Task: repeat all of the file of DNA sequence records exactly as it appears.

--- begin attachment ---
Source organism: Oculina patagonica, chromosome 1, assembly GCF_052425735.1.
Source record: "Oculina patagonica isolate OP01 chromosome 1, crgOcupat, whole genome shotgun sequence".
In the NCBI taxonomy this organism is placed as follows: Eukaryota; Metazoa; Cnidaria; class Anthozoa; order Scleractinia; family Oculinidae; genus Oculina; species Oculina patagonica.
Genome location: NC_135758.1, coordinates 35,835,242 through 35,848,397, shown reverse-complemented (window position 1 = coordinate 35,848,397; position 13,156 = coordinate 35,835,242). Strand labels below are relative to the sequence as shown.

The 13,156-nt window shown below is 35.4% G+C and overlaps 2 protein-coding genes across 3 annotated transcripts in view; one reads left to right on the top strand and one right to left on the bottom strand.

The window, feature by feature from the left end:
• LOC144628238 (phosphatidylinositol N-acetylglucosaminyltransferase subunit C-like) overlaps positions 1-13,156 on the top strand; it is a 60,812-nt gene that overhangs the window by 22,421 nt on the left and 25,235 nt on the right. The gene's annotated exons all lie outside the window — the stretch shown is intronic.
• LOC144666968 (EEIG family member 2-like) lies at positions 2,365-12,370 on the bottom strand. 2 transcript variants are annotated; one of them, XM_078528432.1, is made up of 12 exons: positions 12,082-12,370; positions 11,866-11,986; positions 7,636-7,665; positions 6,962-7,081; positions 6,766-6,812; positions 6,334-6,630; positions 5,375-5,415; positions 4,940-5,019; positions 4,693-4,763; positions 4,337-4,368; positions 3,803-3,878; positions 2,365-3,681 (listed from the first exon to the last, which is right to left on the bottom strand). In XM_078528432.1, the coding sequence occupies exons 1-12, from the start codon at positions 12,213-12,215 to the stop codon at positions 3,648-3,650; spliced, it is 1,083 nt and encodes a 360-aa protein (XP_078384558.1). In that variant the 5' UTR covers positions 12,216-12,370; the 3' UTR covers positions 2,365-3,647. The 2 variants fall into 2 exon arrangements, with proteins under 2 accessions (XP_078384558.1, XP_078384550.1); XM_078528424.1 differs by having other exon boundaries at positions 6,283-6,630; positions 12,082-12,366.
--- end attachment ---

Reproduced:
Source organism: Oculina patagonica, chromosome 1, assembly GCF_052425735.1.
Source record: "Oculina patagonica isolate OP01 chromosome 1, crgOcupat, whole genome shotgun sequence".
In the NCBI taxonomy this organism is placed as follows: Eukaryota; Metazoa; Cnidaria; class Anthozoa; order Scleractinia; family Oculinidae; genus Oculina; species Oculina patagonica.
Genome location: NC_135758.1, coordinates 35,835,242 through 35,848,397, shown reverse-complemented (window position 1 = coordinate 35,848,397; position 13,156 = coordinate 35,835,242). Strand labels below are relative to the sequence as shown.

The 13,156-nt window shown below is 35.4% G+C and overlaps 2 protein-coding genes across 3 annotated transcripts in view; one reads left to right on the top strand and one right to left on the bottom strand.

The window, feature by feature from the left end:
• LOC144628238 (phosphatidylinositol N-acetylglucosaminyltransferase subunit C-like) overlaps positions 1-13,156 on the top strand; it is a 60,812-nt gene that overhangs the window by 22,421 nt on the left and 25,235 nt on the right. The gene's annotated exons all lie outside the window — the stretch shown is intronic.
• LOC144666968 (EEIG family member 2-like) lies at positions 2,365-12,370 on the bottom strand. 2 transcript variants are annotated; one of them, XM_078528432.1, is made up of 12 exons: positions 12,082-12,370; positions 11,866-11,986; positions 7,636-7,665; positions 6,962-7,081; positions 6,766-6,812; positions 6,334-6,630; positions 5,375-5,415; positions 4,940-5,019; positions 4,693-4,763; positions 4,337-4,368; positions 3,803-3,878; positions 2,365-3,681 (listed from the first exon to the last, which is right to left on the bottom strand). In XM_078528432.1, the coding sequence occupies exons 1-12, from the start codon at positions 12,213-12,215 to the stop codon at positions 3,648-3,650; spliced, it is 1,083 nt and encodes a 360-aa protein (XP_078384558.1). In that variant the 5' UTR covers positions 12,216-12,370; the 3' UTR covers positions 2,365-3,647. The 2 variants fall into 2 exon arrangements, with proteins under 2 accessions (XP_078384558.1, XP_078384550.1); XM_078528424.1 differs by having other exon boundaries at positions 6,283-6,630; positions 12,082-12,366.